Engaging the youth of the country is not only a task for members of the Philharmonic’s administration. The musicians themselves share this goal, and take part in various events designed to reach a younger audience, including visits to kindergartens, to familiarise even the youngest members of society with classical music.
Ljubomir Trujanovic, a young violinist who recently joined the orchestra, and is a student in his final year at the Faculty of Music, was thrilled to see four-year-olds reacting so enthusiastically. “They even danced along,” he recalls.
Specifically targeting the young has resulted in a steady increase in interest. Trujanovic sees the effects at regular concerts. “With each concert, there are more and more young people in the audience,” the violinist says. “It is a pleasure to play with the Belgrade Philharmonic,” he adds. “The level of the musicians is so high, and every concert is of high quality.”
In April 2019, the orchestra was scheduled to close the NOMUS music festival in the northern Serbian city of Novi Sad, with most musicians traveling together in two tour buses. As the buses pulled away from the concert hall on their way north, the atmosphere on board was filled with a sense of camaraderie. Groups of musicians gathered in groups and chatted over a steady background of old Yugoslav rock hits. When the musical caravan arrived in Novi Sad, musicians streamed into the city’s historic synagogue, where the concert was to be held. The program featured a performance of Beethoven’s “Edgmont” for narrator and voice.
Vesna Durkovic, a soprano who made her debut with the Philharmonic at this performance, reflected backstage after the concert. “Singing here tonight was a great responsibility,” she said. “The Belgrade Philharmonic is definitely the best we have in Serbia, and it is everyone’s first goal to sing with the orchestra.”
Another violist, Aleksandra Kurilic, who has been with the orchestra since 2001, is delighted by the changes that have taken place over the past few years. “We have a great opportunity in the 21st century to present classical music as something other than funeral music,” she said. “I want to show young people that classical music is for camping – for driving your car.”
On the bus back to Belgrade, Kurilic recalled her training abroad before coming back to Serbia in 2001: “I was educated in Kiev, at the Tchaikovsky Conservatory, I also spent a year teaching at a conservatory in Madeira, but I never felt quite at home.” Something about the Belgrade Philharmonic resonated with her, and has kept her close ever since. “I feel like I am at home now,” she said. “We are totally focused on giving our best, and there is no giving up.”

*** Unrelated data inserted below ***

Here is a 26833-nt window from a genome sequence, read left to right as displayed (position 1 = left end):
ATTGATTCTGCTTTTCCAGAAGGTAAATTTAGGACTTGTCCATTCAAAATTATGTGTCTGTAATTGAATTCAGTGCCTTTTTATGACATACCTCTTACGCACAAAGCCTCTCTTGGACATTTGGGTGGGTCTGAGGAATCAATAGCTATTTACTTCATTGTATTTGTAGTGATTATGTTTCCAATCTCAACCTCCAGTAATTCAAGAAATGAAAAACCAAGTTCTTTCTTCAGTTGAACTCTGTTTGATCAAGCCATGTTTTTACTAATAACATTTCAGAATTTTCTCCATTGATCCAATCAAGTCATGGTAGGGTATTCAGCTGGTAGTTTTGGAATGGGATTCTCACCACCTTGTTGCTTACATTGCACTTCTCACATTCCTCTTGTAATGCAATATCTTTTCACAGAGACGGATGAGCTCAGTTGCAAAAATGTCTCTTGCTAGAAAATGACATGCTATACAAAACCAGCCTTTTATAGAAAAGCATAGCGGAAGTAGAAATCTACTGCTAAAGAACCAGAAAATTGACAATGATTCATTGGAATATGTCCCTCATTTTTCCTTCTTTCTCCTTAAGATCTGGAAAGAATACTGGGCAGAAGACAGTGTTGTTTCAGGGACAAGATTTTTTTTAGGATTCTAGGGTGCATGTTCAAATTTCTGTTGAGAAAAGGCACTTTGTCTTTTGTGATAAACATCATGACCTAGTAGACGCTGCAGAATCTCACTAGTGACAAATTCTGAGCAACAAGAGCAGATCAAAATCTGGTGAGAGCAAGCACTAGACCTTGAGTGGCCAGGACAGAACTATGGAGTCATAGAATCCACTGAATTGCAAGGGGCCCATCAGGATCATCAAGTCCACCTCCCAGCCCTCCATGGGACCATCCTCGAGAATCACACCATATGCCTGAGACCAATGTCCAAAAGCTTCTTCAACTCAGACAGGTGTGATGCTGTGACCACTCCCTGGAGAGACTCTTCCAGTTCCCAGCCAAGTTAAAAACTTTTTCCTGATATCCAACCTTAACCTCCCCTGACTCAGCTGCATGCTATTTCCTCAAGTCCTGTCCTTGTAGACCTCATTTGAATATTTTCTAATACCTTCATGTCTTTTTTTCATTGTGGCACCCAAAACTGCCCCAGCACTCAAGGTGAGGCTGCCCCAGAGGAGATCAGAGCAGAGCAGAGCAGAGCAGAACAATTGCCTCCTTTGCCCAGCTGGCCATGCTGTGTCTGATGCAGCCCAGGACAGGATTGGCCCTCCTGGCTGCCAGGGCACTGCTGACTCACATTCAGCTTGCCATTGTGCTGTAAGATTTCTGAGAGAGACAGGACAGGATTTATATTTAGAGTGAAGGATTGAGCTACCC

Another factor that has helped the Philharmonic grow, the musicians believe, is its current conductor, Gabriel Feltz. Since he joined the orchestra in 2017, Feltz has built a strong creative relationship with the musicians. “Maestro Feltz doesn’t miss a second of life, and we are very connected in this way,” said Kurilic. It is a sentiment shared by musicians and administrative staff alike. PR manager Milasinovic notes that Feltz has learned to speak Serbian as evidence of his commitment. Feltz himself says a perfect understanding between conductor and orchestra is vital. “Natural authority is the only thing a professional musician will accept,” he says. “This can only come with competence, talent, honest character, and respect for everybody.”
One omnipresent difficulty for the Belgrade Philharmonic, and for all cultural institutions in Serbia, is funding. To help source fresh funding, the orchestra has set up a foundation to which members of the diaspora and the business community can contribute. The internationally acclaimed conductor Zubin Mehta, who has conducted the orchestra regularly since 1958, has also lent a great deal of support.
Meanwhile, the Philharmonic has big plans. Building on its theme of community engagement, it will continue to hold events such as open-air concerts, new year’s concerts, and concerts specifically designed for families with young children. It is also in the late stages of talks to begin construction of a new 1,500-seat concert hall in New Belgrade, which will include a smaller hall, green space, and an outdoor concert venue.
Derek Dzinich is an alumnus of the SIT Study Abroad Program Serbia, Bosnia and Kosovo: Peace and Conflict Studies in the Balkans . This story was written as an Independent Study Project in Journalism.
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